Houses Are Overpriced Crap

“Is anyone else struggling to find anything to buy??

We have been looking for over 6months and all the houses are overpriced cr*p!! (looking on the hibiscus coast.)

even the ones that are reasonable are so overpriced I refuse to spend the next 25years working my **** off paying for it!!

i can’t believe we have spent so much money getting here, we lost everything in the uk housing crash, have a tiny deposit, but we do have good well paid jobs but still can’t find anything that i want to bring kids up in, can afford and would be happy that we all wouldnt get ill in!!

12 thoughts on “Houses Are Overpriced Crap

  1. Absolutely ! We have decided not to ever buy anything here. Best deal would be to buy some land , first check if it’s not owned by Maori. And build your own. But it will still be insulation, double glas although I discovered one house that had it. Electrical blankets might help you to survive three quarters of the year. Do check the nz loghome builders. They are not that expensive.

    • Don’t forget that the land claims change.
      Recently the Maori king claimed the whole of Auckland.
      Maori King lays a claim for Auckland
      Author Georgia Nelson, Section National, Publish Date Friday, 21 August 2015, 4:29PM
      Maori King lays a claim for Auckland
      The Maori King has used his annual speech at the Turangawaewae Marae to launch a claim for Auckland.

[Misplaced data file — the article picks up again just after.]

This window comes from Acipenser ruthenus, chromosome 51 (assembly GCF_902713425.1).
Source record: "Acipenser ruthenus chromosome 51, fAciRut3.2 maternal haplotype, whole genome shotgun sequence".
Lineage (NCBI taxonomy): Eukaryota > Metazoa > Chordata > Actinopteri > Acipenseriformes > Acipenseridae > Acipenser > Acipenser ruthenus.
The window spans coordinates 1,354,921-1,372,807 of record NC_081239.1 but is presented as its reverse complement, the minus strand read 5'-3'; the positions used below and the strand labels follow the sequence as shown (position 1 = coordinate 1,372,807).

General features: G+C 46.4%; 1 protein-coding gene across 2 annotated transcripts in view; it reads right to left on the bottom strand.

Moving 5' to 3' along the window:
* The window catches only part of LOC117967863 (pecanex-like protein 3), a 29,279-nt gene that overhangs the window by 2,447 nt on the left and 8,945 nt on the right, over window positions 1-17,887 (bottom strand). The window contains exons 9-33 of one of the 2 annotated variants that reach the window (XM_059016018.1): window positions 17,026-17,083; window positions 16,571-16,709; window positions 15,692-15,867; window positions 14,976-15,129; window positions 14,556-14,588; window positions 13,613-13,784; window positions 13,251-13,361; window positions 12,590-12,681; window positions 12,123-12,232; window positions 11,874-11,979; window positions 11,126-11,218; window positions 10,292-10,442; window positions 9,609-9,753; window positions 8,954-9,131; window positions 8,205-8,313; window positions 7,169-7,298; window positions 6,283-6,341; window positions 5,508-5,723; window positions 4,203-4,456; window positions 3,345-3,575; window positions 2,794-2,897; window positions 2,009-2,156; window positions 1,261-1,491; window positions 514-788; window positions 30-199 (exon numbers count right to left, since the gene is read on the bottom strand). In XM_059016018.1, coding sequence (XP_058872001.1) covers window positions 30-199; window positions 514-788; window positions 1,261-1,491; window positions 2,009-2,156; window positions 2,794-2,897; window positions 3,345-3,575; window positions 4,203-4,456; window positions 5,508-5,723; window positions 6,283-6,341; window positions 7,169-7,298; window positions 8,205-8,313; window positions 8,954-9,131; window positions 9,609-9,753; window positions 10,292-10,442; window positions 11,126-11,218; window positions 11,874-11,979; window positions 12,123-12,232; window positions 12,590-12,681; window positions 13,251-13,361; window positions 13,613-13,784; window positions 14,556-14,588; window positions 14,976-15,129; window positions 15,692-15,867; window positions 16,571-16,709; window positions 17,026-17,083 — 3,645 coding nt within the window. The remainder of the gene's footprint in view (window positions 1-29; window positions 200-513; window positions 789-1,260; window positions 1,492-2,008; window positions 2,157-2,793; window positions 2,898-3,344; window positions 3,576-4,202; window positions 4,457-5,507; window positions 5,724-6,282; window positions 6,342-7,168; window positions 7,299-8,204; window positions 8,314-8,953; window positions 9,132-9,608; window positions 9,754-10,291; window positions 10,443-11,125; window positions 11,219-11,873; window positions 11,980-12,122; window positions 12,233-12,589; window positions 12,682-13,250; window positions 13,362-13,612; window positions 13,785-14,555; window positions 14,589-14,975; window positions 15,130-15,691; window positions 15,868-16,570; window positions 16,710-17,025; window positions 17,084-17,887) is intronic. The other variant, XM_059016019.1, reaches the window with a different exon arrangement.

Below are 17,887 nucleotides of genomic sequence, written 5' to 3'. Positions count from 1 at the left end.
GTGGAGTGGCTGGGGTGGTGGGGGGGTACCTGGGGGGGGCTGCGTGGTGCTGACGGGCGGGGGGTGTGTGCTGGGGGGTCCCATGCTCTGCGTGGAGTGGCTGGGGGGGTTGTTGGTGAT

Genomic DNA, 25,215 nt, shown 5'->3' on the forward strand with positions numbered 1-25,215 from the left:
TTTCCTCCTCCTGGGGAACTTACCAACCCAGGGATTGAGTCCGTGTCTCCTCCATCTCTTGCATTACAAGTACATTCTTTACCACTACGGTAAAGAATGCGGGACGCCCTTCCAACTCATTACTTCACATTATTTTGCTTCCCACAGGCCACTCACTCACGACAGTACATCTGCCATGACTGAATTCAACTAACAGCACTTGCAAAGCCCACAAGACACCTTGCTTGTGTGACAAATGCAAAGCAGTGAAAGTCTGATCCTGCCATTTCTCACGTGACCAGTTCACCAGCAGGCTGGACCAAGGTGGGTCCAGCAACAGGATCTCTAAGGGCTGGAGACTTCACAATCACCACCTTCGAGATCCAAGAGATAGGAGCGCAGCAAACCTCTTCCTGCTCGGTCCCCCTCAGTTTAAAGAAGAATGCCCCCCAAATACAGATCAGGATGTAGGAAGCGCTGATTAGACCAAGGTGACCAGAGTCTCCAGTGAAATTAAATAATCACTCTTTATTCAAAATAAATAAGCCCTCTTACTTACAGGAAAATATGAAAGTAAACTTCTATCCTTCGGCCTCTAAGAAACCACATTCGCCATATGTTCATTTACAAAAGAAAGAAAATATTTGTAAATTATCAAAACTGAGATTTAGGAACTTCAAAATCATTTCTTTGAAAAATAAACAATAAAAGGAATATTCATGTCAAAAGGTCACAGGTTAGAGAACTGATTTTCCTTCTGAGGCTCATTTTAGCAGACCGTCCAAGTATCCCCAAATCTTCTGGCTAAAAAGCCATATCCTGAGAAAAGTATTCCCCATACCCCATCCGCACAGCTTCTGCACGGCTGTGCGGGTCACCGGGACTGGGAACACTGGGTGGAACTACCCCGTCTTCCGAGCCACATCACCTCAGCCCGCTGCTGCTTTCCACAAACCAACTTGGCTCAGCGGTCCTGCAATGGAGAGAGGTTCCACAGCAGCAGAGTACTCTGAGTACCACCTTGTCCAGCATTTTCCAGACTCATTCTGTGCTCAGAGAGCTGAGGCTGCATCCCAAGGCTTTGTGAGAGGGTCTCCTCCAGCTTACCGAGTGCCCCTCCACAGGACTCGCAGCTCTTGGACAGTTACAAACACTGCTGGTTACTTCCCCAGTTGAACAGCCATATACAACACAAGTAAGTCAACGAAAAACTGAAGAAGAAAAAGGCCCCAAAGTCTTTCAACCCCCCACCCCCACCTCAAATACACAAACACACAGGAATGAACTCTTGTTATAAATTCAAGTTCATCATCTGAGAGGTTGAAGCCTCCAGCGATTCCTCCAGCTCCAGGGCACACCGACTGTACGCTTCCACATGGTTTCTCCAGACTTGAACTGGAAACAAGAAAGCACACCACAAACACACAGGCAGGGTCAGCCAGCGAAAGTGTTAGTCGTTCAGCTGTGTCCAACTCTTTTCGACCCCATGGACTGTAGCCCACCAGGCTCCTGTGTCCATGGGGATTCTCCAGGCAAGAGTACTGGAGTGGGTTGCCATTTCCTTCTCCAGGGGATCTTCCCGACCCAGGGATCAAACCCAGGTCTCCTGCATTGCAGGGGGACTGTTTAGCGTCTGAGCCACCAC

The claim goes as far as the Mahurangi Peninsula, the Firth of Thames and across to the Manukau Harbour and Piha.

      In a rare public appearance in front of around 1000 people, King Tuheitia said he’s determined to start with the claim into Auckland.

      “I will now turn to a new era of rights and claims. On that, it’s destined to bring about problems and even disagreements, but I am obliged and responsible to go there.”

      • PFF just to complicated for me…thanks for sharing though. The only homes I like in new Zealand are the loghomes. There are about two loghome builders around and I found a lovely small home for only $50000 !! This is very cheap for nz.. And might even be a bit warmer too. They might be so cheap because nobody wants them in new Zealand just because they are not the fashion here.

  2. The whole housing situation in NZ, as a prospective buyer, really leaves me scratching my head.

    Construction costs are shockingly high. International financial analysts all state that NZ property is considerably over priced and yet buyers just keep paying more and more? Wages aren’t inflating at anywhere near the rate of housing, so presumably we are either talking about foreign investors who still find the property good value/profit-generating compared to their home country or else the average Kiwi is mortgaged up to their eyeballs.

    And why are the houses so poor? Are their not rigorous building regulations like other countries?

    • The buyers keep paying more and more …
      because, people are still being produced, but land isn’t.
      also, if you buy up a section, you can turn it into a block of flats.
      also, a landed property is one you can modify.
      And … WORLDWIDE, that is a problem now, banks everywhere finance the land companies for the initial purchase before the developments are sold piecemeal to buyers.